• “I guess I was shamed into it,” admits a widely villified Wall Street financier in announcing that he is donating most of his $4 billion personal fortune to a charity he has founded to assist the less fortunate. “I’m a lot less fortunate these days,” he noted, “so my charity’s funds will be directed at me.”
• Supplying food for the needy is how one soon-to-be-indicted banker plans to show his less-venal side. He’s having crates of fresh truffles from his Tuscan estate delivered to hungry New Yorkers waiting in his personal dining room high above his firm’s New York headquarters. “Of course, the crates are all stamped ‘Office Supplies,’” he notes. “I know how jealous those federal bailout snoops would be.”
They know that for at least for another week or so, they’ll have the Cabernet Sauvignons and Cohibas and Hammacher Schlemmer ultrasonic dog-foot warmers that give their lives meaning.
• One guilt-stricken executive, late of the bond market, has donated his personal Gulfstream V to a program that drops relief supplies on a weekly run to isolated settlements in the far west.
“It’s the same in Palm Springs, Aspen, Jasper, and Acapulco,” he marvels. “My vacationing pals’ eyes light up when they see that plane circling overhead. They know that for at least for another week or so, they’ll have the Cabernet Sauvignons and Cohibas and Hammacher Schlemmer ultrasonic dog-foot warmers that give their lives meaning. And you know what? It feels good to give back.”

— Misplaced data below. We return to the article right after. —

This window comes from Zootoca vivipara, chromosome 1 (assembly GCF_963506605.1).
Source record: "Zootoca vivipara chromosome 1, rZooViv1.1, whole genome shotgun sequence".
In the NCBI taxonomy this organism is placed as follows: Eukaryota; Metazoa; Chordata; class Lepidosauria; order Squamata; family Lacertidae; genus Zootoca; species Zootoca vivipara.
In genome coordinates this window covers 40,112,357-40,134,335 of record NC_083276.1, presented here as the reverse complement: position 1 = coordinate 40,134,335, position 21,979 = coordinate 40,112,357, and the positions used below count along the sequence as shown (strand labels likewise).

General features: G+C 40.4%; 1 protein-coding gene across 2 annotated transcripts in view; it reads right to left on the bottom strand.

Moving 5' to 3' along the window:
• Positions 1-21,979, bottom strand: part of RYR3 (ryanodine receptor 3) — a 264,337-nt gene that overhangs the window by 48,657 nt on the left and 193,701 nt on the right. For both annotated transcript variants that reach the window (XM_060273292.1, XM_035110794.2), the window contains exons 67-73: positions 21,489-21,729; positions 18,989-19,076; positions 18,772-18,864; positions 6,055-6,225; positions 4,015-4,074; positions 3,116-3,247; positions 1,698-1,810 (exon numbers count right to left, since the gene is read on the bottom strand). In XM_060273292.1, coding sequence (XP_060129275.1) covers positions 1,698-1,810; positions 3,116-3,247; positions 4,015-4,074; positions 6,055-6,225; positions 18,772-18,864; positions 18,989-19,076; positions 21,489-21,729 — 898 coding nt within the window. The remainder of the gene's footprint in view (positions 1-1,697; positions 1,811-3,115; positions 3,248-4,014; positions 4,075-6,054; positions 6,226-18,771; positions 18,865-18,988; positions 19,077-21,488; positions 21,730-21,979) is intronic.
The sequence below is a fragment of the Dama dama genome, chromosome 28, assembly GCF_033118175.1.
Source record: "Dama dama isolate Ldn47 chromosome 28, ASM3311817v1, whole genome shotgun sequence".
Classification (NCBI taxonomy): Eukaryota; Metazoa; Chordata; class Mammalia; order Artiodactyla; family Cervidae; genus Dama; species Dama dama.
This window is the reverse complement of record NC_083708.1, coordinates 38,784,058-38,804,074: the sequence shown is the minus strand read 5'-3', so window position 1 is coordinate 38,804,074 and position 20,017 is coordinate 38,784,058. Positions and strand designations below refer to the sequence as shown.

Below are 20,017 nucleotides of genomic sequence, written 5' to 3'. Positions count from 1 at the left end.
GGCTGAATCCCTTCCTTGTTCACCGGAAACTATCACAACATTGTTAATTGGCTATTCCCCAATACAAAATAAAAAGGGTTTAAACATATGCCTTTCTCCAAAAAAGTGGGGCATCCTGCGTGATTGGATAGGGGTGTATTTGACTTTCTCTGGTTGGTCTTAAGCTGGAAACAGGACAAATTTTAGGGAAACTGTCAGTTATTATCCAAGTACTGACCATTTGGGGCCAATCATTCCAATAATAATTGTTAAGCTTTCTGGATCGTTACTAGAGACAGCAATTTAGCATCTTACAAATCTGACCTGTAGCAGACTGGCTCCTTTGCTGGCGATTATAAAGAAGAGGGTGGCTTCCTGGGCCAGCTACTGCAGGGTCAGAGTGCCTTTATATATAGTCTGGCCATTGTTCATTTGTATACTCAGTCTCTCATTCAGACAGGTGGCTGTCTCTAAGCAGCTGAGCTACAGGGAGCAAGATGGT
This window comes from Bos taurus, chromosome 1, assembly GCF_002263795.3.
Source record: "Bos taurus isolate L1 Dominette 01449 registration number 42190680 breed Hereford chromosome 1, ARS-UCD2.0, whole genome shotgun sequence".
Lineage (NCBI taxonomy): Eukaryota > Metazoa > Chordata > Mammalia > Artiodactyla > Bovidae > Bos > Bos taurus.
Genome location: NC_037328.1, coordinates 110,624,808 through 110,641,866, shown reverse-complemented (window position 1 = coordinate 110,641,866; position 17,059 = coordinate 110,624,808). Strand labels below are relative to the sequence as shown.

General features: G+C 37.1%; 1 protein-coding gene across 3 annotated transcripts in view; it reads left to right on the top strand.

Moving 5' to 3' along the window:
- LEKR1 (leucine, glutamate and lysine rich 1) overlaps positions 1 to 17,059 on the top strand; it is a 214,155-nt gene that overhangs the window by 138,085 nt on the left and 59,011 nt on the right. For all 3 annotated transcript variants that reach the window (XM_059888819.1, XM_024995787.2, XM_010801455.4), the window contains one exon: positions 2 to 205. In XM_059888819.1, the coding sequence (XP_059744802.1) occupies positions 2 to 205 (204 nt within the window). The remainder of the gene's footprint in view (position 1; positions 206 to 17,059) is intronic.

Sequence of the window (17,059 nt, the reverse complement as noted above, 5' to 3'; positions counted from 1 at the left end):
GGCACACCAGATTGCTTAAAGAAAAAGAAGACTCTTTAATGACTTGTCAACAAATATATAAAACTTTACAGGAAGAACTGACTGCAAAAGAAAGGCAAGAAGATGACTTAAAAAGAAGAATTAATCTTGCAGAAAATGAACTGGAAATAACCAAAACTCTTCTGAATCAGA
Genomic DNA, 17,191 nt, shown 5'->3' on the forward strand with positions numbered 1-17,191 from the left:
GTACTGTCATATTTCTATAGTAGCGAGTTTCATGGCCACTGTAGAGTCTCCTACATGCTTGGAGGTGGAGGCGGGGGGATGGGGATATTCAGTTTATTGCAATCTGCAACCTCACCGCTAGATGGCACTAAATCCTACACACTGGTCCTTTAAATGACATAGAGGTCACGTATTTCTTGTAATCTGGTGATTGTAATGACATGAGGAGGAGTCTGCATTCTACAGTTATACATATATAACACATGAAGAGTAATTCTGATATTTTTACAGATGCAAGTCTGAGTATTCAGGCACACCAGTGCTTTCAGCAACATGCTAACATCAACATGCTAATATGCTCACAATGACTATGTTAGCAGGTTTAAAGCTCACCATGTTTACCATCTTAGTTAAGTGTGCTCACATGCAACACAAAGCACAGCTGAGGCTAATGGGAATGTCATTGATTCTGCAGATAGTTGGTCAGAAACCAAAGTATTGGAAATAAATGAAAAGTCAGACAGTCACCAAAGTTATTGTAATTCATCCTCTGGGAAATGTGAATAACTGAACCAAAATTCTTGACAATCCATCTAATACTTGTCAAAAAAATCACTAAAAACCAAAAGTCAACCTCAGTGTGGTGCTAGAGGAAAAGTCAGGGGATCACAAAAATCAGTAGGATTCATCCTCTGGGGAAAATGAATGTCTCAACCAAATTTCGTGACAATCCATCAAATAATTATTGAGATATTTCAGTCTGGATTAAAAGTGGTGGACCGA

• Teaching is one other disgraced Wall Street titan’s way of showing he cares. He’s setting up a tuition-free school in Harlem, so disadvantaged youngsters can learn the basics of arbitrage. The most gifted among them will gain interviews with top financial institutions, the titan explains—“And then we can hire them to work their asses off for next to nothing!”
• Meanwhile, another disgraced mogul is giving back a portion of his wheeler-dealer profits to fund private medical research in the exciting new field of retroactive surgery, he bubbles, “and the challenging quest to find out if my vasectomy and my new wife’s last facelift can be reversed.”
• Something about American financiers’ vast ill-gotten gains enrages the less fortunate these days; that’s why one has converted his $1 billion cash hoard into Bhutanese ngultrums. “Nobody knows what the hell a Bhutanese ngultrum is worth,” he gloats, “so the pressure’s off. It might as well be Monopoly money to the average American dolt—but it’ll keep me in $1,000 wastebaskets forever!”
• And let’s hear it for the Wall Street wunderkind who’s giving up his $250,000 company Bentley Continental, used mostly for short Midtown trips, in favor of personal transportation that consumes no petroleum and burns no hydrocarbons. “But can you believe it?” he asks, more in sorrow than in anger, “the jealous nitpickers still give me grief—even though a sedan chair is a totally green machine!”
Bruce McCall is a writer and artist whose satirical works are a staple of The New Yorker and Vanity Fair. His latest book, Marveltown, is climbing the children's best-\seller list, albeit, at a stately pace.